|Long-term conservation efforts contribute to positive green turtle Chelonia mydas nesting trend at Tortuguero, Costa Rica|
Troëng, S.; Rankin, E. (2005). Long-term conservation efforts contribute to positive green turtle Chelonia mydas nesting trend at Tortuguero, Costa Rica. Biol. Conserv. 121(1): 111-116
In: Biological Conservation. Elsevier: Barking. ISSN 0006-3207, more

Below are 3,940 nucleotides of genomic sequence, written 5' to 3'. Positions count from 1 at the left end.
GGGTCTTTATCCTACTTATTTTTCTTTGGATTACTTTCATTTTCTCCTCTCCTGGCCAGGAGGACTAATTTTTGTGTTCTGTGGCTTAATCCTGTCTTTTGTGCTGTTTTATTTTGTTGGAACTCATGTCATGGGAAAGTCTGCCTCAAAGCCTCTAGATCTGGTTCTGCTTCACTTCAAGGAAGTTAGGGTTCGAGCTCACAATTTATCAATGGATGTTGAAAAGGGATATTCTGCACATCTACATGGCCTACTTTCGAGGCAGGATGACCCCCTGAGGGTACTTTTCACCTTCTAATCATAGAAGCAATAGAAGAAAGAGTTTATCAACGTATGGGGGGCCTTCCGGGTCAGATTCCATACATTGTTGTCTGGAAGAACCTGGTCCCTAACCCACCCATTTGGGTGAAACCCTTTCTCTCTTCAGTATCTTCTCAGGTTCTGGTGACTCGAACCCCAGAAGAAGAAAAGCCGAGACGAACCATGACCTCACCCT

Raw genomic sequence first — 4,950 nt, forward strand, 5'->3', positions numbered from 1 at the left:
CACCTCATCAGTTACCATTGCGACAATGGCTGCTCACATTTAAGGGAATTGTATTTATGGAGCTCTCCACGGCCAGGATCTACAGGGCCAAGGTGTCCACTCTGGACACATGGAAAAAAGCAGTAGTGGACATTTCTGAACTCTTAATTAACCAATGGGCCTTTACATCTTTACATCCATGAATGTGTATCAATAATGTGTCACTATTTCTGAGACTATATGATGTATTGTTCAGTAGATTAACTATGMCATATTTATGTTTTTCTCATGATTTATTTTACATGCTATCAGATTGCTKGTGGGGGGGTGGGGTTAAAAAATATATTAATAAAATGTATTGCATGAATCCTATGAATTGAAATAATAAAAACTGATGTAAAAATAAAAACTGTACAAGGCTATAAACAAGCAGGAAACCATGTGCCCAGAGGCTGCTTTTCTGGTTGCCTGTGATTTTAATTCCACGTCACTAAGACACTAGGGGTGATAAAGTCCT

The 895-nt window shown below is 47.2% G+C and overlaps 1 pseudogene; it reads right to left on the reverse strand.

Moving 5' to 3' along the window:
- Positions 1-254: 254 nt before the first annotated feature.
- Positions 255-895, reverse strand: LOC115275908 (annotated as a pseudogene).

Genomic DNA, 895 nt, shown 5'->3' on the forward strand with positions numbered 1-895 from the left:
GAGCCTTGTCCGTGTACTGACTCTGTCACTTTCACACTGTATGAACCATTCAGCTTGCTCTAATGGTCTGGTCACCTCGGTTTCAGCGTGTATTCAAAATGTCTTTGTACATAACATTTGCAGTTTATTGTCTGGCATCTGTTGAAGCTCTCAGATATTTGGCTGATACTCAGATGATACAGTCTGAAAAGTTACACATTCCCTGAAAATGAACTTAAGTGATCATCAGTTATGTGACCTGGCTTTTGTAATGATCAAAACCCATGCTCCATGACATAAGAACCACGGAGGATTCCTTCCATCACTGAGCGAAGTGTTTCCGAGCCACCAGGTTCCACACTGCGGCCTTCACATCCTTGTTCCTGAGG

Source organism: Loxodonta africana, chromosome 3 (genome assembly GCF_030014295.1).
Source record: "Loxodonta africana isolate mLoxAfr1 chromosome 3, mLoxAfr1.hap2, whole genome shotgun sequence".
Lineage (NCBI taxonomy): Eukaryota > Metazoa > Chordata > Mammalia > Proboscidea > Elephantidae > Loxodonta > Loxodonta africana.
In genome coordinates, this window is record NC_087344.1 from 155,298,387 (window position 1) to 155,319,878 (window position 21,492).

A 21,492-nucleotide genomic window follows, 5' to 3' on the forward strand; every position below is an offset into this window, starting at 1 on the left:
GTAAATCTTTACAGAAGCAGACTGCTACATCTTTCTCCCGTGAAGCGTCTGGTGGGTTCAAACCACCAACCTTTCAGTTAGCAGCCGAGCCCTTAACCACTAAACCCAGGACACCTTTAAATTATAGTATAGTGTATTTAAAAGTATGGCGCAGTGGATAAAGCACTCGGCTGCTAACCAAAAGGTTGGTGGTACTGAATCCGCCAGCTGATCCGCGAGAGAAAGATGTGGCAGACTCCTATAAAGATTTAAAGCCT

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Worldwide, green turtle Chelonia mydas populations have declined and the species is classified as globally endangered. Tortuguero, Costa Rica, hosts the largest remaining green turtle rookery in the Atlantic basin. Tortuguero green turtles have been hunted since pre-Columbian times. Monitoring and conservation of the green turtle population began in 1955. The long-term efforts provide an excellent opportunity to evaluate the success of sea turtle conservation action and policies. Nest counts conducted 1971-2003 were analyzed to: (1) determine the nesting trend, (2) estimate rookery size and (3) identify events and policy decisions influencing the trend. A nonparametric regression model indicates a 417% increase in nesting over the study period. Rookery size was defined as the mean number of nests 1999-2003 and estimated at 104,411 nests year−1, corresponding to 17,402-37,290 nesting females year−1. A comparison with 34 index populations verifies Tortuguero as one of the two largest green turtle rookeries worldwide. Events and policy decisions in Costa Rica, Nicaragua, and Panama that comprise the main nesting, feeding and mating grounds for the Tortuguero population are likely to have had the greatest influence on green turtle survivorship. Conservation efforts and policies catalyzing increased hatchling production and decreased adult and juvenile mortality since 1963 have contributed to the positive nesting trend. The trend demonstrates that long-term conservation efforts can reverse nesting declines and offers hope that adequate management can result in recuperation of endangered sea turtle species.